Filling the skip (all month)
The easy part is ordering the skip. The harder part is having the discipline to fill it. When ‘the skip’ arrives, it does so with great fanfare. Then the days go by and the skip blends into the landscape of your life!
Finally, we began the process of filling the skip, prompted, to be honest, by a call from the skip hire man.
“We’re under pressure to get skips back in” the skip hire man said cheerily, confirming that a great many of us are emptying parts of our past into soulless discoloured containers.
I conducted successful negotiations with the skip hire man…and bought some time.
Then we began to fill the skip.
Some things are easy to dispose of. Some things have been on borrowed time; you’ve been relishing this opportunity to toss them over the edge of the skip and into permanent banishment. That wonky chair was never going to ‘de-wonk’; bits of timber, empty jars, broken toys and wilting plants were never going to be either needed or useful again.
The critical stage of the ‘filling the skip’ process will usually involve half-full paint tins and the remnants of once-sparkling rolls of wallpaper. These, and some nostalgia-inspiring ornaments, will cause pause for thought. Should you keep them? Will they come in handy some time in the future?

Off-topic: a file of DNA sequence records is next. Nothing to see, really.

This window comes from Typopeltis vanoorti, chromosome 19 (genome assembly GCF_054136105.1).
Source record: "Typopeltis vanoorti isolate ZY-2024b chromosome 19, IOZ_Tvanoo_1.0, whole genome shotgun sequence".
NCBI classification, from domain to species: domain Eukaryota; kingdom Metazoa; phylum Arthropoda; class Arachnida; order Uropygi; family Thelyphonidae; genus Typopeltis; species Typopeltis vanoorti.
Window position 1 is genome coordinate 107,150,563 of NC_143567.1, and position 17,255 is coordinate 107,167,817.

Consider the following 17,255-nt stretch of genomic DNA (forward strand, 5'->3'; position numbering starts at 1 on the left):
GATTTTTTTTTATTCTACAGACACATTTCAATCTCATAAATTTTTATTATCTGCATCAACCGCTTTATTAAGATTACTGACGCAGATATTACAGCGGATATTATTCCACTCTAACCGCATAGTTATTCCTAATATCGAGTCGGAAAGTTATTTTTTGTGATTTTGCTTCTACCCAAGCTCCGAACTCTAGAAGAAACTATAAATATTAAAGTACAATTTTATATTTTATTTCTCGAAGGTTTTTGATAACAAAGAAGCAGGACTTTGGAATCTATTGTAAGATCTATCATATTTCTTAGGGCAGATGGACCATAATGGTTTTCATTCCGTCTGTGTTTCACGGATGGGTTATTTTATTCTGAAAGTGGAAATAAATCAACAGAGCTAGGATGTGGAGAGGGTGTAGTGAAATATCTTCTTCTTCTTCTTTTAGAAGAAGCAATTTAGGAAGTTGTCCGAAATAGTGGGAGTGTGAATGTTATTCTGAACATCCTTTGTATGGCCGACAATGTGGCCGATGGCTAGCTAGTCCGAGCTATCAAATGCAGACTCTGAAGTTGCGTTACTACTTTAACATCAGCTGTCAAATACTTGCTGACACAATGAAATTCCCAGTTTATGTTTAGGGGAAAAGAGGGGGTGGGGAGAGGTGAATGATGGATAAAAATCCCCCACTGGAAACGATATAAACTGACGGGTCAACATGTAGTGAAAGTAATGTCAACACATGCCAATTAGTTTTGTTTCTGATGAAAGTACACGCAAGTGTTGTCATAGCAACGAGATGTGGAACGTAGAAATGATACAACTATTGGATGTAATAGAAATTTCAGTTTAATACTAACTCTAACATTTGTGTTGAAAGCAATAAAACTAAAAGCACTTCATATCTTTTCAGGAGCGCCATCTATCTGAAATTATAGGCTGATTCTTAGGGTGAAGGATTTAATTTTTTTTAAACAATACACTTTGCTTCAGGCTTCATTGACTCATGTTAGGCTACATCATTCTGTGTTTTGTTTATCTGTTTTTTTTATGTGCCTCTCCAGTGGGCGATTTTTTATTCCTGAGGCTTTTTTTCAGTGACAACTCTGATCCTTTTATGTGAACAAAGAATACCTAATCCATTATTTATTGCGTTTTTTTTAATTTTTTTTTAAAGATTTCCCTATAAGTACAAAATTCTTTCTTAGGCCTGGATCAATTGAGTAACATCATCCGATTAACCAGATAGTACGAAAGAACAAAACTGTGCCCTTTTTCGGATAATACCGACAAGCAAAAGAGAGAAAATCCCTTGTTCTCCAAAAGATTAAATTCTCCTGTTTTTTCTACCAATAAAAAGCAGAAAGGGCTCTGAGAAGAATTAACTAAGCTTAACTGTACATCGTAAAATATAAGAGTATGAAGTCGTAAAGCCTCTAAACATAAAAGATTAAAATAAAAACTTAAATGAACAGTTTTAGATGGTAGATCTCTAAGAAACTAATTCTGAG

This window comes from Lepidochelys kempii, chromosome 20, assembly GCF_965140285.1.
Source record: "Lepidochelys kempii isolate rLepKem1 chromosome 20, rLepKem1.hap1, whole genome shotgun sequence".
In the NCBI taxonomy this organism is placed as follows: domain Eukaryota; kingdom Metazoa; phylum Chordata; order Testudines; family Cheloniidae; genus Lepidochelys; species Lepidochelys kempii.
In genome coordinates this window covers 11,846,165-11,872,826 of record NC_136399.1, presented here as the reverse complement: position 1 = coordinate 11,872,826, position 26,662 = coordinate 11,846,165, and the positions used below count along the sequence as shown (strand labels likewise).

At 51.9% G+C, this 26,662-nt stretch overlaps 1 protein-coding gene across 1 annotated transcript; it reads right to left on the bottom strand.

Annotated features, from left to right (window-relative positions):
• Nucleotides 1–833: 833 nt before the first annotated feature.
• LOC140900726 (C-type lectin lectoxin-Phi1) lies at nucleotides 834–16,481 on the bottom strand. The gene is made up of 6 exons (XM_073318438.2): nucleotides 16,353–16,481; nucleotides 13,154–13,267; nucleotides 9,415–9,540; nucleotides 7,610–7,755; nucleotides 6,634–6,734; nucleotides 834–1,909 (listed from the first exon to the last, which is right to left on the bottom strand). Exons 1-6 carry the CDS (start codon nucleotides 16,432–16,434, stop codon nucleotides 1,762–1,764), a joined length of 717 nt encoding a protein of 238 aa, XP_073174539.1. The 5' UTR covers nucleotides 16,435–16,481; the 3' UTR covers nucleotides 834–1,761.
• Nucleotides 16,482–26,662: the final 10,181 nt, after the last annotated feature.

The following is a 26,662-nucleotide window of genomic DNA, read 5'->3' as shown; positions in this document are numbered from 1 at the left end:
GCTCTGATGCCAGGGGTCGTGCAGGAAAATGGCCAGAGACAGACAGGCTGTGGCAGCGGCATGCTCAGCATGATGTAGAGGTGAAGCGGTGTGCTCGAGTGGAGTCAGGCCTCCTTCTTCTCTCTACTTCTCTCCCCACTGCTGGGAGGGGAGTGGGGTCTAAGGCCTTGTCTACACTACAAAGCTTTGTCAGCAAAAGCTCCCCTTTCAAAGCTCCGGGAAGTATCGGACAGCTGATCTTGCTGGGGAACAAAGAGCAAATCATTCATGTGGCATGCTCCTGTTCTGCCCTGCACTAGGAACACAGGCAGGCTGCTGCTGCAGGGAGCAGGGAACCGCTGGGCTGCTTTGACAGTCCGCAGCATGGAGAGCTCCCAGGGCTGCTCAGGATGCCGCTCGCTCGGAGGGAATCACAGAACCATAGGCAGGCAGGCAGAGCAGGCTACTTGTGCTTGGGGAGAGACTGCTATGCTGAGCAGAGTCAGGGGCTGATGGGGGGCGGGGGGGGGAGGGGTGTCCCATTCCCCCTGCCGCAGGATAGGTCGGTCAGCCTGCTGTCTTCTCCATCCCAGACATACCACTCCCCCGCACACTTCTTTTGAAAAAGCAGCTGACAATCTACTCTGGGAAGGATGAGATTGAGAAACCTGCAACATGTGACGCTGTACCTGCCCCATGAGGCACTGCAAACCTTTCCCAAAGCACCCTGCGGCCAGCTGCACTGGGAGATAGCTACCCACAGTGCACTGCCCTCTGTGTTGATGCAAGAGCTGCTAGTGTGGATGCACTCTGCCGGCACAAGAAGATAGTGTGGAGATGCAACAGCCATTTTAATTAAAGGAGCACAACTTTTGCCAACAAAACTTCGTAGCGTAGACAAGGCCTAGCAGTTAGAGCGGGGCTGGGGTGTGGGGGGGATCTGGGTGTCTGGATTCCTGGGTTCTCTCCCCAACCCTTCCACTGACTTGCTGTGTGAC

Maybe people are slow to throw stuff out because it’s a reminder of time’s passing, because it represents a small level of change.
Certainly if you are of a sentimental nature it can be a big call to let some items go! Every broken toy which is lobbed into the heart of the skip represents a tiny bit of closure on something that is past. But there you go, that is life.
We threw out many such unused toys, because that’s the sensible thing to do in these situations. Filling the skip involves emptying tiny parts of the past, before rebooting and looking to the present and future.
Mind you, kids notice these things. I saw our son retrieve one simple but special toy, rescuing it from the skip. When I asked him about it, he remembered when and where he originally got it. So, that toy was of course duly saved, afforded a ‘stay’.
One item less for the skip hire man, one memory salvaged!